How do viruses affect honey bees?
In the past, many viruses were considered harmless to honey bees. However, the increased prevalence of varroa mites has resulted in more effective virus transmission. This has serious consequences for the productivity and longevity of honey bee colonies. A virus will often occur in conjunction with other viruses or diseases. Therefore, one virus will not usually result in the death of a colony, but a combination of other diseases and factors will contribute to colony mortality.
Parasitic mite syndrome (PMS) is caused by the culmination of viruses and varroa mites. Bees will attempt to remove highly infested larvae, leading to chewed out or sunken larvae, bald brood, and spotty brood. Visible mites on adult bees and in brood cells are also an indication of PMS. Symptoms may also look like early signs of chalkbrood or European foulbrood.
How are viruses controlled?
Unfortunately, there are no available treatments for honey bee viruses. Controlling mite populations is the only recommended strategy to suppressing viral loads. This allows levels of associated viruses to decrease over time through the normal turnover of bees. Maintaining strong colonies, eliminating stressors such as food shortages and other diseases will ensure your bees remain healthy.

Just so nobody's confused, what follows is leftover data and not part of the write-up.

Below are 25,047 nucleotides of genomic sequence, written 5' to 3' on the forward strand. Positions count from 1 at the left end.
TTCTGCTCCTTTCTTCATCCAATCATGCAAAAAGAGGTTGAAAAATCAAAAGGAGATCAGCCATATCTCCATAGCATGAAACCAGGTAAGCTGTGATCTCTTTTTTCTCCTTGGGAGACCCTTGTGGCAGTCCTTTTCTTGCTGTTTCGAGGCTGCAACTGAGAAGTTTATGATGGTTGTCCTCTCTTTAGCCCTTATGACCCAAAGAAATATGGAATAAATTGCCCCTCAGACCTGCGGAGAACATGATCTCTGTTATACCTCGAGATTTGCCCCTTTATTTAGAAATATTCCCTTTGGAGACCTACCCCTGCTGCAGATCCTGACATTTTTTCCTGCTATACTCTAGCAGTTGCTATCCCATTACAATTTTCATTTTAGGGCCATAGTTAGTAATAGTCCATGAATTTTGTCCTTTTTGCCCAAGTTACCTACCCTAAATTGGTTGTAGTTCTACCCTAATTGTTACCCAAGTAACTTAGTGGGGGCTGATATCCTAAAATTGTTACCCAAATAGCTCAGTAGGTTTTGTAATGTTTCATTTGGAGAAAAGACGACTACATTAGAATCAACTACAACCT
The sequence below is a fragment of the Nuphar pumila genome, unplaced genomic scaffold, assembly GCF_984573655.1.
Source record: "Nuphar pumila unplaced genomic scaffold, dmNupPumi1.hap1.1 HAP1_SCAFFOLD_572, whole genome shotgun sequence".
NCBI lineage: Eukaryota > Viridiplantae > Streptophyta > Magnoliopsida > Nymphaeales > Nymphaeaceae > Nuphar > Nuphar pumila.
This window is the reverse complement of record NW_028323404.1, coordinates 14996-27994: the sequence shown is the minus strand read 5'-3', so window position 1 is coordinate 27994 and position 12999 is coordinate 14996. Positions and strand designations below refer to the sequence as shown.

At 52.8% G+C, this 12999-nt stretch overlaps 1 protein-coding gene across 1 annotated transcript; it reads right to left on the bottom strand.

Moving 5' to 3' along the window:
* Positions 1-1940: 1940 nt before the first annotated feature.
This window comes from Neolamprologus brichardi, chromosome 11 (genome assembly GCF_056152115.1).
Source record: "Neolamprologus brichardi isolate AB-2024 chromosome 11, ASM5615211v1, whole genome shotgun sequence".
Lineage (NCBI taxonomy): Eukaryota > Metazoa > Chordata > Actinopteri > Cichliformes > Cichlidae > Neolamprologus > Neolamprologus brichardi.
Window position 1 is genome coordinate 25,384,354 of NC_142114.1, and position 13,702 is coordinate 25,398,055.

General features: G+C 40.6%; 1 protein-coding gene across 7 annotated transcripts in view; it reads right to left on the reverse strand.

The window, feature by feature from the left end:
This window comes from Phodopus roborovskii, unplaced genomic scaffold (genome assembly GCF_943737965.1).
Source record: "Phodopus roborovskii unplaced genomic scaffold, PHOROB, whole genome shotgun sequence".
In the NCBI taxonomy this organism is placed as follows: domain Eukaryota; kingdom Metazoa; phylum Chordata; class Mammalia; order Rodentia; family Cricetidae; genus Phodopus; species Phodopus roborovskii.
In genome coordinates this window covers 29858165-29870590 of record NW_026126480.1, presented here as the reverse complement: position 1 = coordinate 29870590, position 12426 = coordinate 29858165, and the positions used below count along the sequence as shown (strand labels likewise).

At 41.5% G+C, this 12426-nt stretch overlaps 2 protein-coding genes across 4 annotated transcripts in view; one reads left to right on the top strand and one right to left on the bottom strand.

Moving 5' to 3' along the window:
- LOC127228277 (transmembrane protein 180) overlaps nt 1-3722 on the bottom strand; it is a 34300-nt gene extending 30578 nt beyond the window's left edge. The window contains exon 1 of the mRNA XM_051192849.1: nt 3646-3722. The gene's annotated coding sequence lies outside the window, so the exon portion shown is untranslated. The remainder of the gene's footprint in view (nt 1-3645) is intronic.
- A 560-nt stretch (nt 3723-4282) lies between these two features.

Management practices to reduce viral loads also include: 1) replacing the queen (as a way to remove virus vertical transmission), 2) cleaning/ sanitizing equipment between apiaries and after working with symptomatic colonies (hive tools, gloves, dead outs), 3) replacing old frames, 4) replacing symptomatic colonies from the apiary and moving them into a ‘hospital’ yard.